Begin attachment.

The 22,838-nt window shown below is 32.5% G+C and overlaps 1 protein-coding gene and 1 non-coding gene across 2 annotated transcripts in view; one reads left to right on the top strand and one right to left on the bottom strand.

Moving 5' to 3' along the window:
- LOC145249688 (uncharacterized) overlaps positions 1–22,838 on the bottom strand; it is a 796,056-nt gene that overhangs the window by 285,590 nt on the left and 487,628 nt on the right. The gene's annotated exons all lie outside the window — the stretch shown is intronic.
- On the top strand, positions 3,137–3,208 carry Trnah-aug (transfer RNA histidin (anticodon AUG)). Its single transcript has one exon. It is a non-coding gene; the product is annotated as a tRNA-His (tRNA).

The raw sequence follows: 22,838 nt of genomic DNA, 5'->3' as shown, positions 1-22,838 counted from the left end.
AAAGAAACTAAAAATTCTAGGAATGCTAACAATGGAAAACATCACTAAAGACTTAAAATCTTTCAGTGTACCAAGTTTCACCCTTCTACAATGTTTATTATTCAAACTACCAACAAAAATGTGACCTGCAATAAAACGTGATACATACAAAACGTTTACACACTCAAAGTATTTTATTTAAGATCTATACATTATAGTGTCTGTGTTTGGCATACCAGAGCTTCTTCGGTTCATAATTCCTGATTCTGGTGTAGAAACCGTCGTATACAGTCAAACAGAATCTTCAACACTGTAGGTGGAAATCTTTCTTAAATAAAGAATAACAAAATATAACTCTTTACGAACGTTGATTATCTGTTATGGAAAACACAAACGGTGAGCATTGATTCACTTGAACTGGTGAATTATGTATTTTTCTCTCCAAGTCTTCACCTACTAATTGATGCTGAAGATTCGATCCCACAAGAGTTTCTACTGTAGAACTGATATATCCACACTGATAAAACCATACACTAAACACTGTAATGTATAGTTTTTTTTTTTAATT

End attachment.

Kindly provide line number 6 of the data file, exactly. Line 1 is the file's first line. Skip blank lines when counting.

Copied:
AAAGAAACTAAAAATTCTAGGAATGCTAACAATGGAAAACATCACTAAAGACTTAAAATCTTTCAGTGTACCAAGTTTCACCCTTCTACAATGTTTATTATTCAAACTACCAACAAAAATGTGACCTGCAATAAAACGTGATACATACAAAACGTTTACACACTCAAAGTATTTTATTTAAGATCTATACATTATAGTGTCTGTGTTTGGCATACCAGAGCTTCTTCGGTTCATAATTCCTGATTCTGGTGTAGAAACCGTCGTATACAGTCAAACAGAATCTTCAACACTGTAGGTGGAAATCTTTCTTAAATAAAGAATAACAAAATATAACTCTTTACGAACGTTGATTATCTGTTATGGAAAACACAAACGGTGAGCATTGATTCACTTGAACTGGTGAATTATGTATTTTTCTCTCCAAGTCTTCACCTACTAATTGATGCTGAAGATTCGATCCCACAAGAGTTTCTACTGTAGAACTGATATATCCACACTGATAAAACCATACACTAAACACTGTAATGTATAGTTTTTTTTTTTAATT